A trip back to the motherland is always truly meaningful to me, teaching invaluable lessons which have continued to mould me to this day. Among the lessons learned through the trips are that of humility, gratitude, selflessness, respect and togetherness.
My most recent trip in January 2019 to Malaysia was no different. After more than a year since my last trip due to work commitments back in 2018, there had been plenty of changes both back in Malaysia and in my life in Brisbane.
Many admirable qualities are demonstrated in the everyday Malaysians’ way of carrying themselves, particularly from what I see in those close to me during the trip such as my cousins and half-siblings.
The utmost respect is always shown to those elder to them no matter how educated one is or high one’s position is in the workforce. They share with anything and everything. They make sure everyone is included and looked after at all times. They put the needs of everyone else before themselves.
From what I observed, these characteristics of the everyday Malaysian were displayed in day-to-day activities and during special occasions or events.
My trips to Malaysia thus far have always been very much a family affair. I was born in Kuala Lumpur, Malaysia’s capital city, but I’ve spent most of my life in Australia, so everyone from my aunties, uncles, grandmother, and cousins are all happily living in Malaysia. I play catch-ups for most of my trip there, but as a traveller, I fit in as much sightseeing, exploring, and touristing as possible.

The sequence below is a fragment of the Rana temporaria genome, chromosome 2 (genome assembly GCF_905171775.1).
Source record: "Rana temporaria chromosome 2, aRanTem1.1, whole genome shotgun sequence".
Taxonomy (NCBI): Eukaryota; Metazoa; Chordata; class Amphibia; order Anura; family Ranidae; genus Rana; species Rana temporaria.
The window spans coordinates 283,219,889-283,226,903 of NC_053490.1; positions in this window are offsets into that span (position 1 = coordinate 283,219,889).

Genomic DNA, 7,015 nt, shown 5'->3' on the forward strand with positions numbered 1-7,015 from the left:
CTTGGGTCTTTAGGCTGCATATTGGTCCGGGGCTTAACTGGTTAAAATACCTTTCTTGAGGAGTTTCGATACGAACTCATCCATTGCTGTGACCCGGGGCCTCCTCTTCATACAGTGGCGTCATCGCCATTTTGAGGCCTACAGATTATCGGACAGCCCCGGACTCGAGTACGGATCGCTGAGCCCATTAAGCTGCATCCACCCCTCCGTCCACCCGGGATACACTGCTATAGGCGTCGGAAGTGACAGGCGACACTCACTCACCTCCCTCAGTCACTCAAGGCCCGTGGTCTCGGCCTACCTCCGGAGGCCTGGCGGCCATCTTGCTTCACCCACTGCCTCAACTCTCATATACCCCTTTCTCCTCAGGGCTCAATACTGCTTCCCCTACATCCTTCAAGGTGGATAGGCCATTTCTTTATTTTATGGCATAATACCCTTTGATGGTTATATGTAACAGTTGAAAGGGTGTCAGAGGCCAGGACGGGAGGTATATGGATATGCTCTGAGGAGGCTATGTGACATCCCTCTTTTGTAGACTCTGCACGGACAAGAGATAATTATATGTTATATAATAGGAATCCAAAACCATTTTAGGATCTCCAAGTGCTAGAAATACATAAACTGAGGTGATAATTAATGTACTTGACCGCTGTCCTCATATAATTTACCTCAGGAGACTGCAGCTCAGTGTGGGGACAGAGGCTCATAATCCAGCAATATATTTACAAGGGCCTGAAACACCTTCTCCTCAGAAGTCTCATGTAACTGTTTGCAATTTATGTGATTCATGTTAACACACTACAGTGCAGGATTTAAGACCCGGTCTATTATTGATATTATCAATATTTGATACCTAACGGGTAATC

Part of my trip was to spend time with my old man who, like me, also took leave and decided to start the new year 2019 with a trip back to the motherland. My father works in Saudi Arabia with a base in Malaysia, where my half siblings call home.
My father and I strengthened our bond over the simplest of activities, which mean the most. These activities include being woken up at 8 am every day where he comes into my room to tell me what the agenda was for breakfast – whether we were going out for some laidback Roti Canai (a Malaysian staple breakfast of a flat, round South Asian bread with dips such as curry or dahl), Nasi Lemak (another Malaysian staple of coconut rice, chilli paste, anchovies and egg), or some home-cooking; exploring one of Kuala Lumpur’s many outer suburbs multi-story grand shopping centres; or sitting in his beautifully-decorated lounge room having tea where we mull over the year that has been with highlights from our respective professions.
An enjoyable variation in the trip was when my father and other relatives went on a holiday within a holiday to the coastal town of Port Dickson, which is just over an hour’s travel by car from Kuala Lumpur.
We spent three days and two nights there, where we spent quality time, doing the simple things like cooking together, visiting other relatives nearby, checking out the farmers markets and completing our checklist of Malaysian delicacies to eat, having dinner out and swimming at the beach.
My most recent trip to Malaysia was one where I did a lot less shopping and sightseeing. Interestingly, it has been the most meaningful one by far, where I spent quality time with as many close relatives as possible.